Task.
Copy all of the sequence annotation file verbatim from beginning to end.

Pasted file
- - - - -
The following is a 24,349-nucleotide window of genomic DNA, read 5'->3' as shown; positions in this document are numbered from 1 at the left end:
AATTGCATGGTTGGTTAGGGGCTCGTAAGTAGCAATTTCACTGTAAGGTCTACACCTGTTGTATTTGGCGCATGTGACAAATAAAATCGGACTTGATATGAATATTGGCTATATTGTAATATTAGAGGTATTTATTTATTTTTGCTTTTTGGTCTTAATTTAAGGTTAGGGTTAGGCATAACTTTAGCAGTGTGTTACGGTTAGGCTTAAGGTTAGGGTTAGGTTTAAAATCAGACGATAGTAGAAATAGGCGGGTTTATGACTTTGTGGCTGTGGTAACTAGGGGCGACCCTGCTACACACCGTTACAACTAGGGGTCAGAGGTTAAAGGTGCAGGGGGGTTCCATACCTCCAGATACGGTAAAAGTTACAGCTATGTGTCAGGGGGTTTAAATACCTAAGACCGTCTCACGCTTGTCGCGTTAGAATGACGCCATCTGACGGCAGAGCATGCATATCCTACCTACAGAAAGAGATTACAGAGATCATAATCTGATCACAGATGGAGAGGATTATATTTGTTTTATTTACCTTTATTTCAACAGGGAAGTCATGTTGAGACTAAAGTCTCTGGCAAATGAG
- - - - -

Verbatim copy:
The following is a 24,349-nucleotide window of genomic DNA, read 5'->3' as shown; positions in this document are numbered from 1 at the left end:
AATTGCATGGTTGGTTAGGGGCTCGTAAGTAGCAATTTCACTGTAAGGTCTACACCTGTTGTATTTGGCGCATGTGACAAATAAAATCGGACTTGATATGAATATTGGCTATATTGTAATATTAGAGGTATTTATTTATTTTTGCTTTTTGGTCTTAATTTAAGGTTAGGGTTAGGCATAACTTTAGCAGTGTGTTACGGTTAGGCTTAAGGTTAGGGTTAGGTTTAAAATCAGACGATAGTAGAAATAGGCGGGTTTATGACTTTGTGGCTGTGGTAACTAGGGGCGACCCTGCTACACACCGTTACAACTAGGGGTCAGAGGTTAAAGGTGCAGGGGGGTTCCATACCTCCAGATACGGTAAAAGTTACAGCTATGTGTCAGGGGGTTTAAATACCTAAGACCGTCTCACGCTTGTCGCGTTAGAATGACGCCATCTGACGGCAGAGCATGCATATCCTACCTACAGAAAGAGATTACAGAGATCATAATCTGATCACAGATGGAGAGGATTATATTTGTTTTATTTACCTTTATTTCAACAGGGAAGTCATGTTGAGACTAAAGTCTCTGGCAAATGAG